Manifesto of Canadian Design

1-Heavy-abundance-FLDWRK-Art-Manifesto-Canadian-Design (2)




Canada exists as a dance between rich cultural mosaics and an immense natural abundance, and Canadian design is the choreographer of said whirl. As the world witnesses the accumulating effects of environmental degradation and social injustice, this becomes a HEAVY ABUNDANCE threaded through with an implicit obligation:

To re-conceptualize this abundance through provocative and radical responses to normative modes of thinking and making, leveraging it as a mechanism for swift and powerful change, shifting from consumption to stewardship, from profligate waste to careful curation, from privilege to obligation.

To create and build in Canada is to draw from this rich land and refined legacy to extract something new. With this act of producing comes obligation.

We cannot regress back to the colonial Western settler mindset of individualism. Indigenous values inform our future and our obligations to the land, to water, to trees—to our way in the world. Canadian design must embrace this moral obligation. We must function as a collective: At once Indigenous and settler, immigrant and refugee, we must be united through our shared past and present and future.

Together, we inhabit and must care for this land.

HEAVY ABUNDANCE is a viable future. The perpetual need to grow and innovate must remain, but in response to environmental degradation and social injustice. Canadian design can reframe our legacy of shameless ambition and disregard, and effectively evidence change. We are abundant, and so Canadian design must reconceptualize, redistribute, rearrange, and redesign in response. This is our duty, to redefine our aspirations, our processes, our way in the world—to provide a more hopeful and inclusive future.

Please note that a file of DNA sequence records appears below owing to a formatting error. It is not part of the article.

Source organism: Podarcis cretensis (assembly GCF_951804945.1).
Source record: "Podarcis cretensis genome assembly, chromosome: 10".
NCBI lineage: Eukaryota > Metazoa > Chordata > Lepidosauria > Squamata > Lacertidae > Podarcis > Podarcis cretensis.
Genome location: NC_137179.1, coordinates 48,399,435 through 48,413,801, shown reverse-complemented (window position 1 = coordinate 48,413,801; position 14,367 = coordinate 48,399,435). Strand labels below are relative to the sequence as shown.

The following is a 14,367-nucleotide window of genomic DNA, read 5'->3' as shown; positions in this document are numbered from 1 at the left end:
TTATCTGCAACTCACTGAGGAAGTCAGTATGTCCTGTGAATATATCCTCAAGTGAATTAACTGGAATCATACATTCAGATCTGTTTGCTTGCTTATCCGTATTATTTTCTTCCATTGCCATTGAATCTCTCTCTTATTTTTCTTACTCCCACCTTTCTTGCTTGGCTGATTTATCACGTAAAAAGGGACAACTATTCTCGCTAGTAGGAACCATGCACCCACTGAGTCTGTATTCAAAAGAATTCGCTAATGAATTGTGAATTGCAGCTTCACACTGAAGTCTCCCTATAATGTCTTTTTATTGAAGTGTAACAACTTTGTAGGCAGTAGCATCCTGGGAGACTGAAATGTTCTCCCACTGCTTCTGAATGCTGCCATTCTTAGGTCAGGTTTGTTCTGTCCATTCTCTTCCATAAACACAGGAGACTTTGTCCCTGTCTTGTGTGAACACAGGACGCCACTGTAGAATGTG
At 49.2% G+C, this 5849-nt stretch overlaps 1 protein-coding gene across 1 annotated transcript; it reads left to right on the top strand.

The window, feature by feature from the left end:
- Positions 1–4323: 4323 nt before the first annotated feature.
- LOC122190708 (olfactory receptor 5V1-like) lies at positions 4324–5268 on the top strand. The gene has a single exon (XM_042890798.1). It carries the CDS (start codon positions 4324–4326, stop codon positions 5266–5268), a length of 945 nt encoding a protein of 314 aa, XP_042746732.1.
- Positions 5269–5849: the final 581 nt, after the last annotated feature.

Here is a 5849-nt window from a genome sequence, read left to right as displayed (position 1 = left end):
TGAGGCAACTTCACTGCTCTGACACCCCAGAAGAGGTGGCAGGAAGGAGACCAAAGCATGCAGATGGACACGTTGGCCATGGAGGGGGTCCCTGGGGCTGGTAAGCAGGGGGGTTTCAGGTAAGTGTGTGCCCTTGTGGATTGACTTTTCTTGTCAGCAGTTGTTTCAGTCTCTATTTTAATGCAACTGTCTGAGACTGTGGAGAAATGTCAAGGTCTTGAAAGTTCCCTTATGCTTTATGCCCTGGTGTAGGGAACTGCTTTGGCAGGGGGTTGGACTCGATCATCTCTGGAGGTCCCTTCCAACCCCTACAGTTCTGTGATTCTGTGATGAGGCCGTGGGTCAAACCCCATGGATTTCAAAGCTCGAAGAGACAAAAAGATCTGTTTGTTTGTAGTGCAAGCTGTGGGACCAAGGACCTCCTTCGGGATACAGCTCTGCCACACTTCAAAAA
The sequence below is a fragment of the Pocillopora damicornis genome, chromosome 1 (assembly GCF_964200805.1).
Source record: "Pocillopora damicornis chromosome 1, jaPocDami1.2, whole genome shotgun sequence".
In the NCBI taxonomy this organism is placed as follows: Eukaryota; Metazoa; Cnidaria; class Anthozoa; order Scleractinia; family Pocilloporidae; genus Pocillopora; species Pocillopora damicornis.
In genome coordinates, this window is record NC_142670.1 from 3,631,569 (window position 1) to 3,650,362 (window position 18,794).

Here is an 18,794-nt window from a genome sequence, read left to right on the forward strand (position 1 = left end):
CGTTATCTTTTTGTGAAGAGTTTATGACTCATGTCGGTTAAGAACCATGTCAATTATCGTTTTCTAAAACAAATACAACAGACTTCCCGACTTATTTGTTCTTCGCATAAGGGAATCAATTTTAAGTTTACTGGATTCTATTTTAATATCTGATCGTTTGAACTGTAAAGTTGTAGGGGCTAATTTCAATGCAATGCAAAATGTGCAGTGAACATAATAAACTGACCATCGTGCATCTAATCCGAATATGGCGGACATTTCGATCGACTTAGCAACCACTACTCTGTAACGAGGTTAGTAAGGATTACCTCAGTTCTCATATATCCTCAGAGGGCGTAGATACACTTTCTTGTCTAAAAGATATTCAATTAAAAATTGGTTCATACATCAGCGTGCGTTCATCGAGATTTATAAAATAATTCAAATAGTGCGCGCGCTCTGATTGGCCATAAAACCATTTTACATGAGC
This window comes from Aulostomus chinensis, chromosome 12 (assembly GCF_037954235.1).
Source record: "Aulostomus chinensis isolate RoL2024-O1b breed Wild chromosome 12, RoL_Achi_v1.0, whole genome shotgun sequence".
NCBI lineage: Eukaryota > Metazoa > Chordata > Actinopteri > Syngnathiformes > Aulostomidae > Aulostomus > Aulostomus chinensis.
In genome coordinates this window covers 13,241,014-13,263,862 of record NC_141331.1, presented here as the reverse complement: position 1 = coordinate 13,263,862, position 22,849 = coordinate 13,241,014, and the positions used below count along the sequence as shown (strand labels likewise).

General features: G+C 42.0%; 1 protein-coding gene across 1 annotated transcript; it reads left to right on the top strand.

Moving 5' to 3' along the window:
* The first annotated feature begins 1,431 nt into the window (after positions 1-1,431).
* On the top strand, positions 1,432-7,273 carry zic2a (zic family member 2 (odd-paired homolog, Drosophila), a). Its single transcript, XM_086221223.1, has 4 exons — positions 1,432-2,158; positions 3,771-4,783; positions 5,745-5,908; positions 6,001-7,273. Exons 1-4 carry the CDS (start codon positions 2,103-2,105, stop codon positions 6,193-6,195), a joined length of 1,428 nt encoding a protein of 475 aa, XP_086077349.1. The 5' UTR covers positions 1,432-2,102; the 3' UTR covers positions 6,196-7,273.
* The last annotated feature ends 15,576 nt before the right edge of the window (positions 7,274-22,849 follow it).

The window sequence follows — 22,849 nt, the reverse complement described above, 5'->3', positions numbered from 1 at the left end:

Canada can do this now.

2-Constructed-landscape-FLDWRK-Art-Manifesto-Canadian-Design (2)


The land is our vessel and our water. It is the thread which unites it together. As our existence depends on the graciousness of our Earth, the importance of our immediate ecosystems heightens. Our duty to protect and conserve their complex and interlaced bionetworks becomes supreme. This is the equitable exchange that must dictate our actions.

Canadian identity relies on our land: on its magnitude, its scale and its diversity. The earth discloses the traditions and sacred rituals of our citizens and collectives, but it is also our strength. Despite the tensions between our regions, the land we share constructs a physical space which links antiquated notions of nationhood to a common Canadian identity. Our sacred land unites us in lieu of political force.


Canada’s identity is fundamentally linked to its land, but more importantly to the constructed image of landscape. We see this context as both the vast, iconic, banal and relentless natural condition, as well as the shifting, spreading, common and iconic interventions we have used to manipulate these conditions.

LANDSCAPE becomes that on which we intervene, and the life and meaning of those interventions mature through time into our identity as they embed themselves. Landscape then becomes a hybrid construct composed of the memory of experience, its projected and sometimes contrived ‘scenic’ identity, as well as the shifted reality of the post-experience place. Canadian design must ‘reconstruct’ the landscape as fictive topographies, filmic and physical.

3-Cultural-Mosaic-FLDWRK-Art-Manifesto-Canadian-Design (2)